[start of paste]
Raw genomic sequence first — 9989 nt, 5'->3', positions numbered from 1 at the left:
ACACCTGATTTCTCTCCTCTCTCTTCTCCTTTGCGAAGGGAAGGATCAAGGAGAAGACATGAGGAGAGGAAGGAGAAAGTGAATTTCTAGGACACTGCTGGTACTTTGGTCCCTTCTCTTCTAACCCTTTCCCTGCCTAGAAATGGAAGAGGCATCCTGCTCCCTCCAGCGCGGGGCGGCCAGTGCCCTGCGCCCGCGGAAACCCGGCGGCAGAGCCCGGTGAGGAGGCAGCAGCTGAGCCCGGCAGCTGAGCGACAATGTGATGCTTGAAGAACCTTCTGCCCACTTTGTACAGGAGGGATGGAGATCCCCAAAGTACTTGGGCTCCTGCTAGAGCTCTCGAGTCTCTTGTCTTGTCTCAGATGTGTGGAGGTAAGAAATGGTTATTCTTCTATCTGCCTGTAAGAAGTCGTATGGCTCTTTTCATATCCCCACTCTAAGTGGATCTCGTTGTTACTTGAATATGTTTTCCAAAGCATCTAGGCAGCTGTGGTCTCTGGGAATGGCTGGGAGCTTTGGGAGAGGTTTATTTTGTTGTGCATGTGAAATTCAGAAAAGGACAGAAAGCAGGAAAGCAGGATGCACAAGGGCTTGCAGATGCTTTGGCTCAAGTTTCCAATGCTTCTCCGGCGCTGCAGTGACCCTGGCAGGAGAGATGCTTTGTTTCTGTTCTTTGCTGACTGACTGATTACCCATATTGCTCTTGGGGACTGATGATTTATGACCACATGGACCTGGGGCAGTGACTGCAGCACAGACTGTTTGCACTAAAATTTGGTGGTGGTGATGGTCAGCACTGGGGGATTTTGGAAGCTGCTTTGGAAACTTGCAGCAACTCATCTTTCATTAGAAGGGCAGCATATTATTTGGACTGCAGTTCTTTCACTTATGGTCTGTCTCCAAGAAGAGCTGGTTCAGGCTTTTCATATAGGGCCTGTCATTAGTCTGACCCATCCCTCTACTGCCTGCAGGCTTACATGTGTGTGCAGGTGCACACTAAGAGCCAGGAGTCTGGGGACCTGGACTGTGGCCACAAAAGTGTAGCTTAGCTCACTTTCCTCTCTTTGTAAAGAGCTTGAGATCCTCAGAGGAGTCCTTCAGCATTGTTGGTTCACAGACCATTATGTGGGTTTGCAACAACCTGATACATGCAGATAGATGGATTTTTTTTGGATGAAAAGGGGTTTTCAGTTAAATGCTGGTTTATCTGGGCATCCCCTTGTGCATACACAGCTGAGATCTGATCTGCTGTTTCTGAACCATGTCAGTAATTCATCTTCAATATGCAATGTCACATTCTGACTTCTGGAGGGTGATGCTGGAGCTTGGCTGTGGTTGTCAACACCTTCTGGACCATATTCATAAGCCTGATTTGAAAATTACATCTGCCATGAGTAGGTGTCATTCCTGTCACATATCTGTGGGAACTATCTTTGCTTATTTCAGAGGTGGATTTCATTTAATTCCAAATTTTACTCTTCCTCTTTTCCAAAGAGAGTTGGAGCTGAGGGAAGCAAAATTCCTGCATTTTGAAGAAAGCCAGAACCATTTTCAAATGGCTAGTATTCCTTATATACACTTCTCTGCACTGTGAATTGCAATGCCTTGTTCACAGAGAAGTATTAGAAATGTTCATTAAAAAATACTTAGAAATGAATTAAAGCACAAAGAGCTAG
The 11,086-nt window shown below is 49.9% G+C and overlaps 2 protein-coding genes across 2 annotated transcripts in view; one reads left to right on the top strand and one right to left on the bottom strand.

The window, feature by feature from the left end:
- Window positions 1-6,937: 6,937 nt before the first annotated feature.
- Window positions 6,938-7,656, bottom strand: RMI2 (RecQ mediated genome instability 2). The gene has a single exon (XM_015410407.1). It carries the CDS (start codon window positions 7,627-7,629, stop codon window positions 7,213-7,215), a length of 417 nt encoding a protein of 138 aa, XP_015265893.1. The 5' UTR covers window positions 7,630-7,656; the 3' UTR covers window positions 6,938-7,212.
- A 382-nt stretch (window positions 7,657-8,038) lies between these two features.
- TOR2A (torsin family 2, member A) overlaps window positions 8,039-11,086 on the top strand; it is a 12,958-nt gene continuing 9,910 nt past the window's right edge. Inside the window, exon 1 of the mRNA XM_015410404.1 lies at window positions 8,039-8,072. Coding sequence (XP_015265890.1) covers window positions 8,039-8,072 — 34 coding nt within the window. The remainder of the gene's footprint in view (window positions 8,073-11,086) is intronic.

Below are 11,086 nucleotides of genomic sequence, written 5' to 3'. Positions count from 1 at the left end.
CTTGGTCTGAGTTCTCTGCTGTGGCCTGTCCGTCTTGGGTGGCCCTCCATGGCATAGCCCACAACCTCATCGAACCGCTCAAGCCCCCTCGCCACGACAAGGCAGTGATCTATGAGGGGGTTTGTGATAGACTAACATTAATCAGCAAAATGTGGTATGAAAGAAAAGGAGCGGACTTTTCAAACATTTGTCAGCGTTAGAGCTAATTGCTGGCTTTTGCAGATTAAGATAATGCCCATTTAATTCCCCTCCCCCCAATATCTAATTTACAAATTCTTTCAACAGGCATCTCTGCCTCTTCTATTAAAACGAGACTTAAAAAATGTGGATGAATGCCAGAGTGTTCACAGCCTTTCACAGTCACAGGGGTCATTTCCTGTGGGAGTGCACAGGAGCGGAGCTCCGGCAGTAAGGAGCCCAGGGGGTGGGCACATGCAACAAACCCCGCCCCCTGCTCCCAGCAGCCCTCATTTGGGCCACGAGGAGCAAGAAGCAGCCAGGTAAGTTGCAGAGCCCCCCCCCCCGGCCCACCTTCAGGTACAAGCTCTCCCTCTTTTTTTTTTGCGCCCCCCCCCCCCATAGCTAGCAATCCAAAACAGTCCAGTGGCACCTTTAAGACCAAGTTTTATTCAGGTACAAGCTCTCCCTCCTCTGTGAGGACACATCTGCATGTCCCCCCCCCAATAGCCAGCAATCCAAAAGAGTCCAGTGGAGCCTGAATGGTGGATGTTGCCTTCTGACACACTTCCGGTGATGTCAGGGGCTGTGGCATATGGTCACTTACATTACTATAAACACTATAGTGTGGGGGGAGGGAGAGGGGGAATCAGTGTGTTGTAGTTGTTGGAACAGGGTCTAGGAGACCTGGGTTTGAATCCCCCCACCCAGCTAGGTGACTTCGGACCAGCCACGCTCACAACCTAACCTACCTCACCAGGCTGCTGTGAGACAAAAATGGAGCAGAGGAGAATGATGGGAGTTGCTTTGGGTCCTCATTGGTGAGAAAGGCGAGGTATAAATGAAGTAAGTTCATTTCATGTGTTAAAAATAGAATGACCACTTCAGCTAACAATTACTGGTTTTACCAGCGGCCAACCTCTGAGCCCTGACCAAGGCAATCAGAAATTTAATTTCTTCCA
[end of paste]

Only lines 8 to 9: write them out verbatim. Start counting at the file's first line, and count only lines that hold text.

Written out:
- TOR2A (torsin family 2, member A) overlaps window positions 8,039-11,086 on the top strand; it is a 12,958-nt gene continuing 9,910 nt past the window's right edge. Inside the window, exon 1 of the mRNA XM_015410404.1 lies at window positions 8,039-8,072. Coding sequence (XP_015265890.1) covers window positions 8,039-8,072 — 34 coding nt within the window. The remainder of the gene's footprint in view (window positions 8,073-11,086) is intronic.

Below are 11,086 nucleotides of genomic sequence, written 5' to 3'. Positions count from 1 at the left end.